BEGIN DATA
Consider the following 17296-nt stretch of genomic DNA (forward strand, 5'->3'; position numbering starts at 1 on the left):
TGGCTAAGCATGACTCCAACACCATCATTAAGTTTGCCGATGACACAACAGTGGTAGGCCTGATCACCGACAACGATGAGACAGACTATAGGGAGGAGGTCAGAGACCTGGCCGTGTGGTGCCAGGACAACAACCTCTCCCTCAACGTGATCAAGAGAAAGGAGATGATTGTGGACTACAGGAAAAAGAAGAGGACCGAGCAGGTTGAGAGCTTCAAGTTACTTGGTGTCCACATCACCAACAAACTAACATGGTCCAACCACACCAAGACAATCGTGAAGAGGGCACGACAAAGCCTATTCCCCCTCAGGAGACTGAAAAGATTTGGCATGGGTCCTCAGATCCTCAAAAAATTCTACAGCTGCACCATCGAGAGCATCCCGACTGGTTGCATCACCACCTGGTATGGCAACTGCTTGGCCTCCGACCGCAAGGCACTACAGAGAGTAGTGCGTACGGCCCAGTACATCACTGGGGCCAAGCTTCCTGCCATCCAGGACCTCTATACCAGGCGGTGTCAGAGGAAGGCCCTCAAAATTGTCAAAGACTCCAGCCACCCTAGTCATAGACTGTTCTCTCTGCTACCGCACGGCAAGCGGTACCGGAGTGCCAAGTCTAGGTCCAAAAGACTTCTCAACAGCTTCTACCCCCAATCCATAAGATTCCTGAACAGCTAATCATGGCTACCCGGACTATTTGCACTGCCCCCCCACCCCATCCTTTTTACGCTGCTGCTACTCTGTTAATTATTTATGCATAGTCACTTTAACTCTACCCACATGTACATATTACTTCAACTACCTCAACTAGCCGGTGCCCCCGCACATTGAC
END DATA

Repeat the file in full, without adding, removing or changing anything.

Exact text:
Consider the following 17296-nt stretch of genomic DNA (forward strand, 5'->3'; position numbering starts at 1 on the left):
TGGCTAAGCATGACTCCAACACCATCATTAAGTTTGCCGATGACACAACAGTGGTAGGCCTGATCACCGACAACGATGAGACAGACTATAGGGAGGAGGTCAGAGACCTGGCCGTGTGGTGCCAGGACAACAACCTCTCCCTCAACGTGATCAAGAGAAAGGAGATGATTGTGGACTACAGGAAAAAGAAGAGGACCGAGCAGGTTGAGAGCTTCAAGTTACTTGGTGTCCACATCACCAACAAACTAACATGGTCCAACCACACCAAGACAATCGTGAAGAGGGCACGACAAAGCCTATTCCCCCTCAGGAGACTGAAAAGATTTGGCATGGGTCCTCAGATCCTCAAAAAATTCTACAGCTGCACCATCGAGAGCATCCCGACTGGTTGCATCACCACCTGGTATGGCAACTGCTTGGCCTCCGACCGCAAGGCACTACAGAGAGTAGTGCGTACGGCCCAGTACATCACTGGGGCCAAGCTTCCTGCCATCCAGGACCTCTATACCAGGCGGTGTCAGAGGAAGGCCCTCAAAATTGTCAAAGACTCCAGCCACCCTAGTCATAGACTGTTCTCTCTGCTACCGCACGGCAAGCGGTACCGGAGTGCCAAGTCTAGGTCCAAAAGACTTCTCAACAGCTTCTACCCCCAATCCATAAGATTCCTGAACAGCTAATCATGGCTACCCGGACTATTTGCACTGCCCCCCCACCCCATCCTTTTTACGCTGCTGCTACTCTGTTAATTATTTATGCATAGTCACTTTAACTCTACCCACATGTACATATTACTTCAACTACCTCAACTAGCCGGTGCCCCCGCACATTGAC